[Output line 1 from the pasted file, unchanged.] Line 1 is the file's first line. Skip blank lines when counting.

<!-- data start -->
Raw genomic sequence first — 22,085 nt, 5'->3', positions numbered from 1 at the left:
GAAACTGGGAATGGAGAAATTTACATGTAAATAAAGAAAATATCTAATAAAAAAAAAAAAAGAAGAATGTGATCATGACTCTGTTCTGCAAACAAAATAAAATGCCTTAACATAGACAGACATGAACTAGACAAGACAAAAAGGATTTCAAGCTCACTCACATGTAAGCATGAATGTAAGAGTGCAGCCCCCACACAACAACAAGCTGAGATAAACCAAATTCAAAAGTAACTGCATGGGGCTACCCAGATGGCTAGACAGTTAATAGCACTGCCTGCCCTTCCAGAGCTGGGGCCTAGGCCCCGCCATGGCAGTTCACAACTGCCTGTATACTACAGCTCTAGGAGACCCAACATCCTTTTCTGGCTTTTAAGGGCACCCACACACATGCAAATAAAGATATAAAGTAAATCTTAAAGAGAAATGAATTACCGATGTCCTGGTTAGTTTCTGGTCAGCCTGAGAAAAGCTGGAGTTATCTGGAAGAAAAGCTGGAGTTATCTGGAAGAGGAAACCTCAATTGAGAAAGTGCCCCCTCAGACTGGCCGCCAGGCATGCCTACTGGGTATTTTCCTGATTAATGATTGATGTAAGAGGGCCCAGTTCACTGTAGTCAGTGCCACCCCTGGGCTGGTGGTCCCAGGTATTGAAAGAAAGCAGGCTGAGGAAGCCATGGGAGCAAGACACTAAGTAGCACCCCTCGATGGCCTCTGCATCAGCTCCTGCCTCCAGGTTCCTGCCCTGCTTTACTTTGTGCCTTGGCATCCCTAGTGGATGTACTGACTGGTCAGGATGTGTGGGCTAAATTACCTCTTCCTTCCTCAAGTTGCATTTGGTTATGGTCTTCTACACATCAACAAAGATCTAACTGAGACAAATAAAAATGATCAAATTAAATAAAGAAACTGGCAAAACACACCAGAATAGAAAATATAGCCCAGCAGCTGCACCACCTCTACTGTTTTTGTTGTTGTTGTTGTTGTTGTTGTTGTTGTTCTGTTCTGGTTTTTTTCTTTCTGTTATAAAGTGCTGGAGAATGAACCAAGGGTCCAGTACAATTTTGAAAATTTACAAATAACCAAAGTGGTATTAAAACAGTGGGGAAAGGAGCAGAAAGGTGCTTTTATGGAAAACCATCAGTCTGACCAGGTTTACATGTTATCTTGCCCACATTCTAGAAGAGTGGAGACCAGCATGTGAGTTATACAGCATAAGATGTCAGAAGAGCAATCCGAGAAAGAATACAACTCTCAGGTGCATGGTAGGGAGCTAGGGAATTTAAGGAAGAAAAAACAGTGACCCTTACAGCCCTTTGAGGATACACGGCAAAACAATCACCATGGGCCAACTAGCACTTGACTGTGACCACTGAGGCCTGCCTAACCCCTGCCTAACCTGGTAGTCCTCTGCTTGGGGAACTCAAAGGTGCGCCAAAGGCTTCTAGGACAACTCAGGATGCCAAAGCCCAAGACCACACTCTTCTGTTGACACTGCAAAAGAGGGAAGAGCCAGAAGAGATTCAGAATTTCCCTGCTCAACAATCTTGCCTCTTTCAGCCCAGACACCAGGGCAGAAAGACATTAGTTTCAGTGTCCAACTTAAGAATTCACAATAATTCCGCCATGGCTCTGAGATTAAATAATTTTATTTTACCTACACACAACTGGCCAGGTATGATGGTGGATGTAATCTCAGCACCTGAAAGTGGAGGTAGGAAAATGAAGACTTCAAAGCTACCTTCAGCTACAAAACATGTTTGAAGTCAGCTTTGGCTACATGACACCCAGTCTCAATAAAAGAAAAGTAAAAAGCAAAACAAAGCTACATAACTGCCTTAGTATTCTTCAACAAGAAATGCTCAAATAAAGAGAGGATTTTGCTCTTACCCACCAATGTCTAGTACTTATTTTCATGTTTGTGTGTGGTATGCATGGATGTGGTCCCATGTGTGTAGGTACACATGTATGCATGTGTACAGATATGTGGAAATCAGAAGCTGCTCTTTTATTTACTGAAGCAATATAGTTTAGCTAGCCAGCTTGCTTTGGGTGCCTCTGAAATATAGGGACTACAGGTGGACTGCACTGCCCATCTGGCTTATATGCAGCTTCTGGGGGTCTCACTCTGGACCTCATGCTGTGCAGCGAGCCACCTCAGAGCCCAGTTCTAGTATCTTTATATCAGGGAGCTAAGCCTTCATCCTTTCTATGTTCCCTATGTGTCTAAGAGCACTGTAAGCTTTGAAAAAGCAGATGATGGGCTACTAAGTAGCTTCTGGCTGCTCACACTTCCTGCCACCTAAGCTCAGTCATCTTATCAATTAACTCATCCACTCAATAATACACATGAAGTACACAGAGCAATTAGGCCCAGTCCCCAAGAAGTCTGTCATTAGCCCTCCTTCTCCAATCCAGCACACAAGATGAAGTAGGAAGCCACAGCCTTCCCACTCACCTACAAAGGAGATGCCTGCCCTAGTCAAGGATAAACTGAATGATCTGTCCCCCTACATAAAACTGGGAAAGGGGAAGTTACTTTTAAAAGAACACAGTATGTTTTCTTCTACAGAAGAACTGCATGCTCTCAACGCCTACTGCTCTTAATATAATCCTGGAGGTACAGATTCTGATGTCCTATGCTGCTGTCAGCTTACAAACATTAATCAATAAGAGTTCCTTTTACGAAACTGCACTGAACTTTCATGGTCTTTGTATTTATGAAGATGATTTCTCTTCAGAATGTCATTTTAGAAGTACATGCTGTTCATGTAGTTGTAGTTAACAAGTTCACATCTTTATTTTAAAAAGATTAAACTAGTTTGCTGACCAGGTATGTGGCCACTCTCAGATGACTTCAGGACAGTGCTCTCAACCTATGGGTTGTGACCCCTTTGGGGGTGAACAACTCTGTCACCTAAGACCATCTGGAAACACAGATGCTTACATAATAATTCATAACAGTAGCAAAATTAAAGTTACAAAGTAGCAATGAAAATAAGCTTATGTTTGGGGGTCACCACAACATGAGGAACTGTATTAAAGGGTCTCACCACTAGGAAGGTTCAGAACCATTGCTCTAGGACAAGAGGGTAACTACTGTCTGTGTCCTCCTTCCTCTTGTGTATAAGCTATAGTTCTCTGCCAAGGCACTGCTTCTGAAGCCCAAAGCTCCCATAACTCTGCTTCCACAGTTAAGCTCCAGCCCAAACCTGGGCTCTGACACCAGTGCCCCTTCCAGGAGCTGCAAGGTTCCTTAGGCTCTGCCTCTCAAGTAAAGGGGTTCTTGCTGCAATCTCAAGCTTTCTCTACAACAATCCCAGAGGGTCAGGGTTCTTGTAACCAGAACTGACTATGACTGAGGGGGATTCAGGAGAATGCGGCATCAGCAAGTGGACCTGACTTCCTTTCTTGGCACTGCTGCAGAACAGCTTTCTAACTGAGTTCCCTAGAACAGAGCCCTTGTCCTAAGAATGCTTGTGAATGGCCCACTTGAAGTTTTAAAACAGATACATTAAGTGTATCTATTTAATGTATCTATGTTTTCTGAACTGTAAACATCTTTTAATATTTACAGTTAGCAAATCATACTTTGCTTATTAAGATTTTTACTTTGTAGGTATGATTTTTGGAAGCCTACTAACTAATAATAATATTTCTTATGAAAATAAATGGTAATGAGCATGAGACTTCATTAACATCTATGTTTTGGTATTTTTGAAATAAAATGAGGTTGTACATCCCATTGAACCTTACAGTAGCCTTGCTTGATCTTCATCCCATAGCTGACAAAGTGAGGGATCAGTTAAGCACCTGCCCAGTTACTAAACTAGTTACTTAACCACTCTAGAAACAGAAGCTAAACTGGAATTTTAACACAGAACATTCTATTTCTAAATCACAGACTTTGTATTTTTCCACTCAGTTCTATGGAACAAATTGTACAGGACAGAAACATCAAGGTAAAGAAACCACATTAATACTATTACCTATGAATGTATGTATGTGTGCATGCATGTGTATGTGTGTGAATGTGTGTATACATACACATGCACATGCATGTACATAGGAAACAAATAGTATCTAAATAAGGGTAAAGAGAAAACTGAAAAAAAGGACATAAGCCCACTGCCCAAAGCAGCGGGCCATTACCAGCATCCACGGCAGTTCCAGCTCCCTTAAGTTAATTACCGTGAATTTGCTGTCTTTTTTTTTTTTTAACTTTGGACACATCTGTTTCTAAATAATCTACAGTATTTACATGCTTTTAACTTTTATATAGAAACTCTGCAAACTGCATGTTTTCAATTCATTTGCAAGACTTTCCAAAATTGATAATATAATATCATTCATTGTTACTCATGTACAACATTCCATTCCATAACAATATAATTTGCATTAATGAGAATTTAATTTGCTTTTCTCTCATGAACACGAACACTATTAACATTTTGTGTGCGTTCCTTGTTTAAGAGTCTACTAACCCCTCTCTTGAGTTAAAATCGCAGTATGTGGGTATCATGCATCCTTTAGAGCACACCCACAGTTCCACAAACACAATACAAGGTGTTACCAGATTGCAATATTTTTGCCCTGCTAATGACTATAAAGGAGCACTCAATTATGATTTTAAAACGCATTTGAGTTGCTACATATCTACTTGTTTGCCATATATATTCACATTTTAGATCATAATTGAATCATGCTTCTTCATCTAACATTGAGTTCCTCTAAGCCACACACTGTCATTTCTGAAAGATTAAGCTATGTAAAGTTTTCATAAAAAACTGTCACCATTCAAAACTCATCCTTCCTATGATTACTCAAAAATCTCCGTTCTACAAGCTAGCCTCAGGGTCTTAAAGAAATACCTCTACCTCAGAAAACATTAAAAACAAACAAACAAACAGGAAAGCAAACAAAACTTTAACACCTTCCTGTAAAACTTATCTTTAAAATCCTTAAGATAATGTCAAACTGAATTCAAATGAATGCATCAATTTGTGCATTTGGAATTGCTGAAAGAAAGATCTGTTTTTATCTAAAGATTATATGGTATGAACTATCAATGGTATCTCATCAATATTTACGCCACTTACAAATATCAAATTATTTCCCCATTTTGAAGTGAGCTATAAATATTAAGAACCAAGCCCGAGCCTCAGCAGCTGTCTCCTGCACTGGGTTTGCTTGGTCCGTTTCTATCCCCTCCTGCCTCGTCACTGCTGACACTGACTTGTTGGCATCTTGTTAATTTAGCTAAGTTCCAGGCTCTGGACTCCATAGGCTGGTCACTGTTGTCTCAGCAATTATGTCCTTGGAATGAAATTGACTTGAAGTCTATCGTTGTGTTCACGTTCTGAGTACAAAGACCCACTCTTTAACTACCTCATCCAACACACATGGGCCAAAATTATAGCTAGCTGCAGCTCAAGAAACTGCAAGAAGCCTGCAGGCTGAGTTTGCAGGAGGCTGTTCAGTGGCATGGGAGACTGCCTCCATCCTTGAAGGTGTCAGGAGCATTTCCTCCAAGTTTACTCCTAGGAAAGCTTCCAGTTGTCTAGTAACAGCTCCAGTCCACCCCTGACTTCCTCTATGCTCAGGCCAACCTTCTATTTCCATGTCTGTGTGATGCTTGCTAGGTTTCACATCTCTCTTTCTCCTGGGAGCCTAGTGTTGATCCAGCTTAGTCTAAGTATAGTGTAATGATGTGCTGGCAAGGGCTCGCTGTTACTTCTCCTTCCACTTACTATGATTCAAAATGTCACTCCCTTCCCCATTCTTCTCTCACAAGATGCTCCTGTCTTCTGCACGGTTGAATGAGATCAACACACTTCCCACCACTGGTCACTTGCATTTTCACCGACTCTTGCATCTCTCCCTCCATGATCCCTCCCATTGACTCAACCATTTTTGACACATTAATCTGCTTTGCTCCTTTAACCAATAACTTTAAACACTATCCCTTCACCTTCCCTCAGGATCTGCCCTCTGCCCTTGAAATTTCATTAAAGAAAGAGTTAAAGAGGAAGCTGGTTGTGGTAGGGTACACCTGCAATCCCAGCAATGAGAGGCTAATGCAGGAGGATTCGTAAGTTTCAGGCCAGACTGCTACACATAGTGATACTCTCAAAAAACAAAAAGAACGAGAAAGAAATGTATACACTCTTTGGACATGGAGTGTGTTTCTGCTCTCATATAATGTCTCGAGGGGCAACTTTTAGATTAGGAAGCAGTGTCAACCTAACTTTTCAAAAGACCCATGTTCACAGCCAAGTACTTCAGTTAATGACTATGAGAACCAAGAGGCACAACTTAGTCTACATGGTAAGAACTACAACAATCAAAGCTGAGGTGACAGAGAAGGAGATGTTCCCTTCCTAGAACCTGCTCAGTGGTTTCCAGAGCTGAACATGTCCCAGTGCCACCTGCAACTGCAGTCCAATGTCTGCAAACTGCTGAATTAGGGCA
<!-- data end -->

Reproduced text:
Raw genomic sequence first — 22,085 nt, 5'->3', positions numbered from 1 at the left: